Vancouver, Wash. — Republican U.S. Senate candidate Dino Rossi, in Vancouver to speak to the local Tea Party organization, said he still opposes a $26 billion bill pushed toward passage by his Democratic opponent Wednesday that will save Washington jobs and stave off deep budget cuts over the next 11 months.
U.S. Sen. Patty Murray helped lead an effort to overcome a Republican filibuster and win Senate passage of the measure, which advocates say will stop the layoff of nearly 300,000 public employees. The bill, which is expected to win final passage in the House and Senate next week, would provide $16 billion to states to help pay their medical bills and $20 billion to schools to forestall teacher layoffs this year.
It’s expected to save the jobs of more than 6,400 Washington teachers, police officers and firefighters, according to the Washington State Democratic Party.
In June, Rossi said he wouldn’t support an earlier version of the bill because it wasn’t paid for with cuts elsewhere in the federal budget.
Democrats say the latest version is fully paid for, in part with $12 billion in cuts to food stamps and the closure of tax loopholes for some multinational companies.
Rossi told The Columbian he wasn’t impressed with Murray’s victory.
“It was done in a hasty manner,” he said. “She put a permanent tax in place for a temporary fix, and she’s taking money from our troops.” He did not elaborate.
Rossi spoke to an enthusiastic group at Fishers Grange and answered questions from a panel and from audience members. We the People Vancouver organizer Tom Hann said he’d been trying to schedule Rossi for two months, even before the former state senator and two-time candidate for governor formally entered the U.S. Senate race. “I was a respectful pest,” Hann said.
Rossi delivered his standard stump speech, beginning with the question, “Are you ready to retire Patty Murray’s tennis shoes?” to hoots and applause,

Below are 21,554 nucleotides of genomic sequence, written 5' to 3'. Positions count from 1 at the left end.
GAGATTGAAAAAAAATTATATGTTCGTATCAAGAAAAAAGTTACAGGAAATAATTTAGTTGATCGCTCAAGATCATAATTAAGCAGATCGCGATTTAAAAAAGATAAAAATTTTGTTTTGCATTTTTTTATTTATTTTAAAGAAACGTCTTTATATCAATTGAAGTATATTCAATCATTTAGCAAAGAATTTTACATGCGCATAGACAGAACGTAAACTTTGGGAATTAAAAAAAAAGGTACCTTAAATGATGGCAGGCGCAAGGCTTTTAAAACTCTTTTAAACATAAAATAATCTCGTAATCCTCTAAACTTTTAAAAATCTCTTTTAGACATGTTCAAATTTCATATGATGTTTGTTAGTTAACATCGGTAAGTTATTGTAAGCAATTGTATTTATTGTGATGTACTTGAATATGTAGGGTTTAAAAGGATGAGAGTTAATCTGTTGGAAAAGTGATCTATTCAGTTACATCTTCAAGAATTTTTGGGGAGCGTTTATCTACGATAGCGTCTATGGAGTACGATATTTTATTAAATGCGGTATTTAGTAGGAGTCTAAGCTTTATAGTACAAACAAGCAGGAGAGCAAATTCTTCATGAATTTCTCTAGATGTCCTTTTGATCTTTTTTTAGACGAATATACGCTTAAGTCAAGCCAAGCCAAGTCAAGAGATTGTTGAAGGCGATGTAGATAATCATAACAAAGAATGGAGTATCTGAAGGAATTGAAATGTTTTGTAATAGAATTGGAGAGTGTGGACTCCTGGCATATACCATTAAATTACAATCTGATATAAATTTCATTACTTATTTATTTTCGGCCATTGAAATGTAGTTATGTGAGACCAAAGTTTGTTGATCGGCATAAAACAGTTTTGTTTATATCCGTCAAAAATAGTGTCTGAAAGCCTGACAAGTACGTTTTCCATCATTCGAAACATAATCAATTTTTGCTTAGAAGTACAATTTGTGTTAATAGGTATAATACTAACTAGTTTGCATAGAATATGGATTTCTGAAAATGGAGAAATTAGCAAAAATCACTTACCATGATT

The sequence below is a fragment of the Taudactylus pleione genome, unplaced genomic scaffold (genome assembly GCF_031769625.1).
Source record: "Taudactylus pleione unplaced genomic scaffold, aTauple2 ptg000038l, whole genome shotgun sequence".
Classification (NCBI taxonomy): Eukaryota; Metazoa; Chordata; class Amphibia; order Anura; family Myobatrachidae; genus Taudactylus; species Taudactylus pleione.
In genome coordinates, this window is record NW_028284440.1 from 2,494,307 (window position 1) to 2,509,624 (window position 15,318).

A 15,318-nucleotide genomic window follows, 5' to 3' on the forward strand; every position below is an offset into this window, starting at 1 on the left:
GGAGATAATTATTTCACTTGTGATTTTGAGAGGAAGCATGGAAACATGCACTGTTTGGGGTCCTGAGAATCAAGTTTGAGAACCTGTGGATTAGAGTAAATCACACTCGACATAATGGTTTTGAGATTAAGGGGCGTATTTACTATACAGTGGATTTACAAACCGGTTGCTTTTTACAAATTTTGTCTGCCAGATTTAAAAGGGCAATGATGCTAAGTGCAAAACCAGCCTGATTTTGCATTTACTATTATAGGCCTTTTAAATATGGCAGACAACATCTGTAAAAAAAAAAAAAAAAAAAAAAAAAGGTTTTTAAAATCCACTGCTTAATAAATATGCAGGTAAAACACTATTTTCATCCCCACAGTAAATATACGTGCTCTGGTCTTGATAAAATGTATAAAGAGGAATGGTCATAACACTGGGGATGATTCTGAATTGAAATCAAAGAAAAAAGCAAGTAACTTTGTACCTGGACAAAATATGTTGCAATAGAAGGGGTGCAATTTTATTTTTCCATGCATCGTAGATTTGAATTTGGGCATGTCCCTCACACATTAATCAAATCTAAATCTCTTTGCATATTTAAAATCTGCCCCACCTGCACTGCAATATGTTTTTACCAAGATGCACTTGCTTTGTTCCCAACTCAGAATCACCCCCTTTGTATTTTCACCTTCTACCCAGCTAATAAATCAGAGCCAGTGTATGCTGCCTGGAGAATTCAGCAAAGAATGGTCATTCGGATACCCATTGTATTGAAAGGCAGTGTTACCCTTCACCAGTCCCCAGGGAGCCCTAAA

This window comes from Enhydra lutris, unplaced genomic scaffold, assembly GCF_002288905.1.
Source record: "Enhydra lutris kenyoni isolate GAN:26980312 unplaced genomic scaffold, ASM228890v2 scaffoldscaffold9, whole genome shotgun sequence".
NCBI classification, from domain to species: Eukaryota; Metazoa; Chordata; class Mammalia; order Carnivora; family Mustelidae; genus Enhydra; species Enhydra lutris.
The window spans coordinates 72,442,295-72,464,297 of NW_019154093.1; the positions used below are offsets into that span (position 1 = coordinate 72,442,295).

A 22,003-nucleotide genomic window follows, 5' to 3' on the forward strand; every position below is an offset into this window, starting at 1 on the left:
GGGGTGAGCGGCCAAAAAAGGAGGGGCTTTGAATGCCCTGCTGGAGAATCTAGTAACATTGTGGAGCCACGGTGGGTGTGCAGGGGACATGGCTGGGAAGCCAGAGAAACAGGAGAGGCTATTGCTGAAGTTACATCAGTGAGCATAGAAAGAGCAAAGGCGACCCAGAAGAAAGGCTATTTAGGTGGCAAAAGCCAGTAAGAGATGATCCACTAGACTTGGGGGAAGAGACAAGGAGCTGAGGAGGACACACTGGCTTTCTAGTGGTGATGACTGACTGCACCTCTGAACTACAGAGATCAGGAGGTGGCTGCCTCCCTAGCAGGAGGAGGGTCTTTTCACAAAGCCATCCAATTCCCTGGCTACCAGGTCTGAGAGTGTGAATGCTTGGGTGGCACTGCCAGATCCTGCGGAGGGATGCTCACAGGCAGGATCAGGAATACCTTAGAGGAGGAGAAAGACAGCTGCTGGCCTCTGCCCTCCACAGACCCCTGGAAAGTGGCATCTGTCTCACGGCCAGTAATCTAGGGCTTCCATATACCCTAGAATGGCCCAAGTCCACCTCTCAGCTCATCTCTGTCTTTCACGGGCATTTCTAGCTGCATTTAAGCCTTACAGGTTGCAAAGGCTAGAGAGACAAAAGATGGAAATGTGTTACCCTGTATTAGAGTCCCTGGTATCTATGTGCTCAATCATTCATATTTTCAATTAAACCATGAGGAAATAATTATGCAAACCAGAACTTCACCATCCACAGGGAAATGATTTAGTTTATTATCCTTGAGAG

“America is in trouble,” he said. “This current crop of politicians, they’re borrowing to consume. That cannot end well.”
He criticized Murray for her ranking as one of the Senate’s top users of budget earmarks to deliver federal projects to her state and said Murray has voted for every spending bill that has come before the Senate since 2004.
“Everything she’s been voting for is killing jobs,” Rossi said.
He called the health reform bill “a tax and spend bill” and said the new financial reform bill also “kills jobs” by starving businesses of money they need to grow.
Addressing one of the hottest topics in Congress these days, he also said tax cuts passed during the George W. Bush administration “all need to be authorized or it will be the largest tax increase in history.” Most of those tax cuts will expire by the end of the year.
In response to questions, Rossi vowed not to vote for federal legislation that violates the Constitution, affirmed his support for the Second Amendment guarantee of the right to bear arms, and said the federal government is ineffective in boosting the economy.
“The more the federal government sticks its nose in, the worse things get,” he said.
Rossi said he’d cut the federal budget the same way he cut the state budget when he chaired the Senate Ways and Means Committee in 2003, by scrutinizing it “line by line.” However, he declined to list federal agencies he would support doing away with to reduce federal spending.
“I’m not running on abolishing departments at this point,” he said.
Asked about immigration policy, Rossi said he wants to secure the borders, but still leave open the opportunity for immigrants like his own Italian grandparents to come to the U.S. legally and become citizens. He said he has no good solution for what to do with the estimated 11 million illegal immigrants who live in the U.S. today.
We the People Vancouver plans to post video clips of its vetting sessions with candidates for the U.S. Senate, 3rd Congressional District and Clark County legislative races no later than Friday, Hann said.
The group is not making formal endorsements.
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sponsored According to two 2015 surveys, 62 percent of Americans do not have enough savings to handle an unexpected emergency, much less any long-term plans.